FDA marks cisplatin drug shortage as resolved

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The cisplatin drug shortage was first announced on February 10, 2023.

Data recently published by the NCCN illustrate changes in the cancer drug shortage over the past year.

Data recently published by the NCCN illustrate changes in the cancer drug shortage over the past year.

The FDA has classified the cisplatin drug shortage as resolved, determining that the supply of the chemotherapy drug now exceeds demand, the agency announced in a news release.1,2

This announcement marks the end of the national shortage for cisplatin, which was first announced on February 10, 2023.

Since then, the FDA has taken several steps to alleviate the drug shortage, including,

  • “Working closely with 5 cancer drug manufacturers to provide assistance and support their efforts to increase manufacturing capacity.
  • Helping another manufacturer who had previously stopped producing an approved cisplatin product reenter the market.
  • Temporarily exercising discretion not to enforce importation requirements with regard to cisplatin to help meet patient needs during the shortage. As with all temporary importation, the product and manufacturing sites were thoroughly evaluated to help protect U.S. patients. That manufacturer has since received FDA approval for cisplatin, bringing the total number of approved manufacturers to 7,” according to the news release.1

Data recently published by the National Comprehensive Cancer Center (NCCN) illustrate changes in the cancer drug shortage over the past year. Findings showed that 70% of centers were lacking an adequate supply of cisplatin during the shortage in June 2023, compared with only 7% of centers in the latest survey (June 2024).3

Similarly, although the chemotherapy drug carboplatin still remains in shortage, the number of centers reporting a lack of the drug decreased from 93% at the peak of the shortage in June 2023 to 11% in June 2024.

However, despite these strides, concerns surrounding cancer drug shortages remain. The survey also showed that 89% of centers are still experiencing shortages for at least 1 type of systemic therapy, and 75% are experiencing shortages for 2 or more drugs. These shortages were found to impact clinical trials at 43% of centers, with effects on budgeting, enrollment, and increased administrative burden. Additionally, 27% of centers cited that shortage-related changes that required additional prior authorization resulted in treatment delays.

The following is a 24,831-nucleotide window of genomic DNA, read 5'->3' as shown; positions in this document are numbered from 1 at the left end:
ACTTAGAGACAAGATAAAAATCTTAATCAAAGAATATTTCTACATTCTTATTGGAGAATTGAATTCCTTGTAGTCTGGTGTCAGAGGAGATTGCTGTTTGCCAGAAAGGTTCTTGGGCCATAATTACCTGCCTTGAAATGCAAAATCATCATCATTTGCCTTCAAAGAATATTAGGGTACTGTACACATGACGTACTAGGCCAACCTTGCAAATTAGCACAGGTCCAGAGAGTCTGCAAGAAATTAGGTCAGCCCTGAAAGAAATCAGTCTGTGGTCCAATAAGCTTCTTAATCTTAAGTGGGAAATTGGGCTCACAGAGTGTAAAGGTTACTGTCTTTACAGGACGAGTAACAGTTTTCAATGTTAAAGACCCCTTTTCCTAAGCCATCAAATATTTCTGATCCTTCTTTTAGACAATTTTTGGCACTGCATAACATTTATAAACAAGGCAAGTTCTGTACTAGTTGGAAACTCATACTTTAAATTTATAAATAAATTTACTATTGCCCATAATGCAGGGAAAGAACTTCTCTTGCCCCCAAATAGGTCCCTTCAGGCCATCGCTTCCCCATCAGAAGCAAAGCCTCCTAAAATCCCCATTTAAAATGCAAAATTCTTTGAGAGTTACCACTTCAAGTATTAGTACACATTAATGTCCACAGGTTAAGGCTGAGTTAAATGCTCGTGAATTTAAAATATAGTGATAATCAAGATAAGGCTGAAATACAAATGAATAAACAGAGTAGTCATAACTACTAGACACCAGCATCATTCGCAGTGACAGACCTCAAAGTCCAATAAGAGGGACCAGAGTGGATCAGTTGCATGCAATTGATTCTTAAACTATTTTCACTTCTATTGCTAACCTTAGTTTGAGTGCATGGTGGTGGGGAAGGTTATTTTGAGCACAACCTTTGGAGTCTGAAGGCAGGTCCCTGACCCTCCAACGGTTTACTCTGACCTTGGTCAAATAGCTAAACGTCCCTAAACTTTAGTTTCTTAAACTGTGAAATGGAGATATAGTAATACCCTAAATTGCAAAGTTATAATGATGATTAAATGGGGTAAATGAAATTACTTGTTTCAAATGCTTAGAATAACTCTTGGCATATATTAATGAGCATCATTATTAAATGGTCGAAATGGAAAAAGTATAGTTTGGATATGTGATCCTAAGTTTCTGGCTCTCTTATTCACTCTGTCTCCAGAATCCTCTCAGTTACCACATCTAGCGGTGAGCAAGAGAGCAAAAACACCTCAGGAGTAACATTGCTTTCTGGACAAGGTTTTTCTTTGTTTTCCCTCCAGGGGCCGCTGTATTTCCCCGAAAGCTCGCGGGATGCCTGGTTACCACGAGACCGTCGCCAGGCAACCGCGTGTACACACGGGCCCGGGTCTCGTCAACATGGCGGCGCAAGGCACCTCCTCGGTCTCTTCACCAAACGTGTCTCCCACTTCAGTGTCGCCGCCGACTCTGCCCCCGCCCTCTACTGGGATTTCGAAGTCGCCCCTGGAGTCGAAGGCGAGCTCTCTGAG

"Critical drug shortages were not a new problem last year and they continue to be a problem now," explained Crystal S. Denlinger, MD, CEO of the NCCN, in the news release.3 "The dual carboplatin and cisplatin shortage was particularly severe, and we were able to help sound the alarm during its peak. Despite a renewed attention to drug shortages over the past year, 89% of the responding centers in the latest survey are still reporting shortages of various important anti-cancer agents and supportive care medications. Most of them are still managing shortages for more than 1 type of medication right now. These shortages not only put a burden on patients, caregivers, and providers, but they could also delay vital clinical trials and slow the pace of progress for new cancer therapies."

The FDA noted plans to continue working with manufacturers and health care providers to restore access to other cancer drugs that remain in short supply.1

References

1. FDA Roundup: June 28, 2024. News release. US Food & Drug Administration. June 28, 2024. Accessed July 9, 2024. https://www.fda.gov/news-events/press-announcements/fda-roundup-june-28-2024

2. FDA Drug Shortages. US Food & Drug Administration. Accessed July 9, 2024. https://www.accessdata.fda.gov/scripts/drugshortages/dsp_ActiveIngredientDetails.cfm?AI=Cisplatin%20Injection&st=r&tab=tabs-1

3. New survey from NCCN finds cancer drug shortage management remains a moving target, impacting clinical trials. News release. National Comprehensive Cancer Center. June 26, 2024. Accessed July 9, 2024. https://www.nccn.org/home/news/newsdetails?NewsId=4620

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